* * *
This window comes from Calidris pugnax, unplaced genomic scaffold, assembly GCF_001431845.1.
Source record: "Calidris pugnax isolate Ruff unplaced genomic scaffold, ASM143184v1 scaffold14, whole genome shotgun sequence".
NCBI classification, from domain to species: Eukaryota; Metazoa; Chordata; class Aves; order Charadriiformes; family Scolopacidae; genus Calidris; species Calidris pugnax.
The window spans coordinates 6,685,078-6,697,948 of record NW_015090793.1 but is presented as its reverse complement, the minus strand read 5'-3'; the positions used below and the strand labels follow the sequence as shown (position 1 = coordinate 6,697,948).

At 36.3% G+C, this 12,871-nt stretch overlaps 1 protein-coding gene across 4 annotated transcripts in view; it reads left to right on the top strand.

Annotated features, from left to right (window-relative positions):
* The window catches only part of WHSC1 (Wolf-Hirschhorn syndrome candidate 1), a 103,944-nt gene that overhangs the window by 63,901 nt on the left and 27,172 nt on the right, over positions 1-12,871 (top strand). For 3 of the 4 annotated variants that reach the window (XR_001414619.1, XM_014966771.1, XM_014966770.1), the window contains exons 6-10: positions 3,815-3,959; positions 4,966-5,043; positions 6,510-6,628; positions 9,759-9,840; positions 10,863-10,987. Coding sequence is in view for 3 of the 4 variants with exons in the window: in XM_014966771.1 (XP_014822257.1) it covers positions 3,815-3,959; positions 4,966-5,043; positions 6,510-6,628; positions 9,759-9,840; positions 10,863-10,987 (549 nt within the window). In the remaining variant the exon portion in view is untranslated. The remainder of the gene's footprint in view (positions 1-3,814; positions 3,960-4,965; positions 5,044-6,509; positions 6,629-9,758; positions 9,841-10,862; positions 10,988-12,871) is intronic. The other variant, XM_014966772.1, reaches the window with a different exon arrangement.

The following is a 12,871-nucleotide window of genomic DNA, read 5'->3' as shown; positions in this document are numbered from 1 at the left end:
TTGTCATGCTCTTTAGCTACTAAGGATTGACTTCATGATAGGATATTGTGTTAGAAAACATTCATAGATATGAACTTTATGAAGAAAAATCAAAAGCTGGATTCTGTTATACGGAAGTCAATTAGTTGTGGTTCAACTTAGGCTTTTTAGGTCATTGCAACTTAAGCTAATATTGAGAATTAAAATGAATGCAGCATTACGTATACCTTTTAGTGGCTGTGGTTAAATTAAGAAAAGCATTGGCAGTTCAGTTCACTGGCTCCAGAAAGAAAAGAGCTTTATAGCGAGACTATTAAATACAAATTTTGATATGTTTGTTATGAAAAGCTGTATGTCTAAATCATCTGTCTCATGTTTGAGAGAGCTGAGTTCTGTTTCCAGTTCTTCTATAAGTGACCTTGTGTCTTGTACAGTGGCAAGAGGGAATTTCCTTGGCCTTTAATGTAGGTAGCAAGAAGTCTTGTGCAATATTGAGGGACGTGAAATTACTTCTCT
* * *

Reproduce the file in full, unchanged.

This window comes from Calidris pugnax, unplaced genomic scaffold, assembly GCF_001431845.1.
Source record: "Calidris pugnax isolate Ruff unplaced genomic scaffold, ASM143184v1 scaffold14, whole genome shotgun sequence".
NCBI classification, from domain to species: Eukaryota; Metazoa; Chordata; class Aves; order Charadriiformes; family Scolopacidae; genus Calidris; species Calidris pugnax.
The window spans coordinates 6,685,078-6,697,948 of record NW_015090793.1 but is presented as its reverse complement, the minus strand read 5'-3'; the positions used below and the strand labels follow the sequence as shown (position 1 = coordinate 6,697,948).

At 36.3% G+C, this 12,871-nt stretch overlaps 1 protein-coding gene across 4 annotated transcripts in view; it reads left to right on the top strand.

Annotated features, from left to right (window-relative positions):
* The window catches only part of WHSC1 (Wolf-Hirschhorn syndrome candidate 1), a 103,944-nt gene that overhangs the window by 63,901 nt on the left and 27,172 nt on the right, over positions 1-12,871 (top strand). For 3 of the 4 annotated variants that reach the window (XR_001414619.1, XM_014966771.1, XM_014966770.1), the window contains exons 6-10: positions 3,815-3,959; positions 4,966-5,043; positions 6,510-6,628; positions 9,759-9,840; positions 10,863-10,987. Coding sequence is in view for 3 of the 4 variants with exons in the window: in XM_014966771.1 (XP_014822257.1) it covers positions 3,815-3,959; positions 4,966-5,043; positions 6,510-6,628; positions 9,759-9,840; positions 10,863-10,987 (549 nt within the window). In the remaining variant the exon portion in view is untranslated. The remainder of the gene's footprint in view (positions 1-3,814; positions 3,960-4,965; positions 5,044-6,509; positions 6,629-9,758; positions 9,841-10,862; positions 10,988-12,871) is intronic. The other variant, XM_014966772.1, reaches the window with a different exon arrangement.

The following is a 12,871-nucleotide window of genomic DNA, read 5'->3' as shown; positions in this document are numbered from 1 at the left end:
TTGTCATGCTCTTTAGCTACTAAGGATTGACTTCATGATAGGATATTGTGTTAGAAAACATTCATAGATATGAACTTTATGAAGAAAAATCAAAAGCTGGATTCTGTTATACGGAAGTCAATTAGTTGTGGTTCAACTTAGGCTTTTTAGGTCATTGCAACTTAAGCTAATATTGAGAATTAAAATGAATGCAGCATTACGTATACCTTTTAGTGGCTGTGGTTAAATTAAGAAAAGCATTGGCAGTTCAGTTCACTGGCTCCAGAAAGAAAAGAGCTTTATAGCGAGACTATTAAATACAAATTTTGATATGTTTGTTATGAAAAGCTGTATGTCTAAATCATCTGTCTCATGTTTGAGAGAGCTGAGTTCTGTTTCCAGTTCTTCTATAAGTGACCTTGTGTCTTGTACAGTGGCAAGAGGGAATTTCCTTGGCCTTTAATGTAGGTAGCAAGAAGTCTTGTGCAATATTGAGGGACGTGAAATTACTTCTCT